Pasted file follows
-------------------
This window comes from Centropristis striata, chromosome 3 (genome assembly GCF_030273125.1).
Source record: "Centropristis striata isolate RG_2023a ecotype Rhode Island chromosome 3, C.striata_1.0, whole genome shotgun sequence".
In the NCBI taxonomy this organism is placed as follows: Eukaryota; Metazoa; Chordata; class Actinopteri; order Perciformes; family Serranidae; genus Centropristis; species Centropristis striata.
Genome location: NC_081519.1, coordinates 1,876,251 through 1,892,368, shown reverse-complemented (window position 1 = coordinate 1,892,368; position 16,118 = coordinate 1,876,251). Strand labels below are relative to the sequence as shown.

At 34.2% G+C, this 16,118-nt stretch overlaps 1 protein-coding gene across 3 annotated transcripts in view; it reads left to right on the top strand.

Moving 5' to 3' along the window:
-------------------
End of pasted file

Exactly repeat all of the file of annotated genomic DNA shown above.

This window comes from Centropristis striata, chromosome 3 (genome assembly GCF_030273125.1).
Source record: "Centropristis striata isolate RG_2023a ecotype Rhode Island chromosome 3, C.striata_1.0, whole genome shotgun sequence".
In the NCBI taxonomy this organism is placed as follows: Eukaryota; Metazoa; Chordata; class Actinopteri; order Perciformes; family Serranidae; genus Centropristis; species Centropristis striata.
Genome location: NC_081519.1, coordinates 1,876,251 through 1,892,368, shown reverse-complemented (window position 1 = coordinate 1,892,368; position 16,118 = coordinate 1,876,251). Strand labels below are relative to the sequence as shown.

At 34.2% G+C, this 16,118-nt stretch overlaps 1 protein-coding gene across 3 annotated transcripts in view; it reads left to right on the top strand.

Moving 5' to 3' along the window: